The OpenGL kit provides an implementation of OpenGL as well as supporting classes to allow its use in native applications. In BeOS R5, the supported OpenGL version was 1.1, and was software accelerated, although the kit was hardware-neutral, and in fact outperformed many hardware implementations that were running on competing platforms which could not deliver similar latency/bandwidth performance due to underlying inefficiencies in their design or implementation.[5]

Device Kit

The Device kit provides platform-abstracted direct hardware access to serial and parallel ports, as well as the BeBox's infamous GeekPort.

Locale Kit

The Locale Kit provides classes to internationalize and localize applications, including translation to different languages and switching language strings at runtime, management of time zones, dates and number formatting conventions according to the locale preference of the user.[6] The kit is only found in the Haiku implementation of the BeOS API.

Services Kit

The Services Kit provides a lightweight direct connection to web services. The kit is only found in the Haiku implementation of the BeOS API.

Web Kit

The Web Kit provides means of rendering web pages and is a fork of Apple's WebKit. The kit is only found in the Haiku implementation of the BeOS API.

Package Kit

The Package Kit provides an application programming interface aimed to develop package management tasks, including reading and writing Haiku packages files, software repositories management tasks such as adding, removing and querying repositories, and package management operations such as installation, removal, updates and package dependencies solving.[7] The kit is only found in the Haiku implementation of the BeOS API.

Non-BeOS implementations

The majority of the Be API has been reimplemented by Haiku for their open-source BeOS replacement, although in an effort to catch up with the intervening years since BeOS R5 some additional functionality has been added, ranging from large changes to the Mail kit to support IMAP, encrypted connections and multiple accounts, and a move to OpenGL 1.5 support via Mesa 3D.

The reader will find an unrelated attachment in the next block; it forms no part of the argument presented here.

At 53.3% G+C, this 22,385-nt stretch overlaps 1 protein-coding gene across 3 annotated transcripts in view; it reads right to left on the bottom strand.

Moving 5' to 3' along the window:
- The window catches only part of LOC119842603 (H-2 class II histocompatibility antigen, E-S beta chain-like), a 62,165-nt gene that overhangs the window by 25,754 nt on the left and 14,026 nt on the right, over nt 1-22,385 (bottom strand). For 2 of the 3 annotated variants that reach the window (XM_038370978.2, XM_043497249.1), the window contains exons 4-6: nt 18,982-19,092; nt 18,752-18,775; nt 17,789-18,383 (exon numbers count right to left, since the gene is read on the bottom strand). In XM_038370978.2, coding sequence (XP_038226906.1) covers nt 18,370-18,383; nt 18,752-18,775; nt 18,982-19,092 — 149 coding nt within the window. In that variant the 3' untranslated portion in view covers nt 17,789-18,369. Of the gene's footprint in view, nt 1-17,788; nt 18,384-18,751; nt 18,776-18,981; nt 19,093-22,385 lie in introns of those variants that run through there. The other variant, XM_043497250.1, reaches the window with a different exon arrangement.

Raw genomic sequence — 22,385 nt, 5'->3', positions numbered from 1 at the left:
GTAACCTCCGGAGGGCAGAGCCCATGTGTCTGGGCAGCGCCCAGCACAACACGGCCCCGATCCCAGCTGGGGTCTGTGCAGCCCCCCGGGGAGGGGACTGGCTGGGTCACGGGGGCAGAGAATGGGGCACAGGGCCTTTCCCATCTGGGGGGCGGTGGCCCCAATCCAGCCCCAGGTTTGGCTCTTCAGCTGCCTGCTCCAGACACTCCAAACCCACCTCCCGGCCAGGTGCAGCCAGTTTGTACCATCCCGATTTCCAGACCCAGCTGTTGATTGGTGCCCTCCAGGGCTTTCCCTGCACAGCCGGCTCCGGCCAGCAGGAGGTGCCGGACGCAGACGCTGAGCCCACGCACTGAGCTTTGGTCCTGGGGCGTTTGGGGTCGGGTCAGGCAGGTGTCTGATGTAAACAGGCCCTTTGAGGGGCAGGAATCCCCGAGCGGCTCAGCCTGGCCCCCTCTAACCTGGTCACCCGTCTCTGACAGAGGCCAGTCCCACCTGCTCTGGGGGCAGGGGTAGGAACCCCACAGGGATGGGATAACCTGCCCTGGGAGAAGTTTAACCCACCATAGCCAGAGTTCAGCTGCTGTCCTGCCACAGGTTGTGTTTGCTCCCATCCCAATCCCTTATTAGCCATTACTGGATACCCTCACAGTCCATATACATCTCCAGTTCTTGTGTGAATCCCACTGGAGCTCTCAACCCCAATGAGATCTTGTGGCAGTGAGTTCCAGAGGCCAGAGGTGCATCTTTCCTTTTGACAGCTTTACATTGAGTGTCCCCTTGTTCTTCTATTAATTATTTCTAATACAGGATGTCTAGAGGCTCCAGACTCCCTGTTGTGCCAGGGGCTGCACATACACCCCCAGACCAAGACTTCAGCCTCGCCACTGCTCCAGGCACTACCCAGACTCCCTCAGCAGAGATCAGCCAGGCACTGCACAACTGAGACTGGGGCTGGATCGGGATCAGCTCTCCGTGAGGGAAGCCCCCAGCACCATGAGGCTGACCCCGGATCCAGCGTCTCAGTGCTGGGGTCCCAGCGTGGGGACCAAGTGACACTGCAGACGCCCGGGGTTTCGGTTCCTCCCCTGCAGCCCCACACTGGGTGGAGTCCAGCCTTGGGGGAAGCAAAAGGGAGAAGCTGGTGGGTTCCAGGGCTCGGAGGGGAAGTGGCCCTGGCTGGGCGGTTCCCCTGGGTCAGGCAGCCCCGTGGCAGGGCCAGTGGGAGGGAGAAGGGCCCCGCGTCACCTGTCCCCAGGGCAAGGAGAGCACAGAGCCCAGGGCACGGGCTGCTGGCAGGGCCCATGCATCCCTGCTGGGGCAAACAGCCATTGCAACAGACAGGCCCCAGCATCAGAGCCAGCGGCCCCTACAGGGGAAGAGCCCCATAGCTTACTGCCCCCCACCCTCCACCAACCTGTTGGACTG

Alternative systems have attempted to draw some inspiration (Syllable) from the BeOS API, but are not making attempts to provide a base to port applications.

A private port of much of the API to Microsoft Windows and later Linux (using GTK+) was done by Gobe Software to enable them to port their Gobe Productive office suite to these platforms from BeOS, where it had originally been developed.


The entire API, as it was at the stage of BeOS Revision 3, was documented in two paper books - the Be Developer Guide and Be Advanced Topics, released by O'Reilly Media under a Be, Inc imprint in 1997/8. In addition, a digital representation of this was provided and updated with BeOS itself. In 2007, ACCESS Co Ltd, the owners of Be, Inc's intellectual property, released the text of this under a Creative Commons licence.[8]


  1. ^ Be Inc. 1997, chapter 2 "The Application Kit"
  2. ^ Be Inc. 1997, chapter 3 "The Storage Kit"
  3. ^ Be Inc. 1997, chapter 4 "The Interface Kit"
  4. ^ "Introducing the Layout API". The Haiku Book. Haiku Documentation Team. Retrieved 15 November 2021.
  5. ^ ATI Radeon/Voodoo2 OpenGL Benchmarks, BeOS vs. Windows98 again! Who's faster?, By Eugenia Loli, 2001 October 16, BeNews
  6. ^ "Introduction to the Locale Kit". The Haiku Book. Haiku Documentation Team. Retrieved 6 December 2021.
  7. ^ "Package Management Infrastructure". Haiku internals documentation. Haiku development team. Retrieved 24 November 2021.
  8. ^ ACCESS Co. Releases BeBook and Be Newsletters, by koki, 2007-04-03, Haiku Project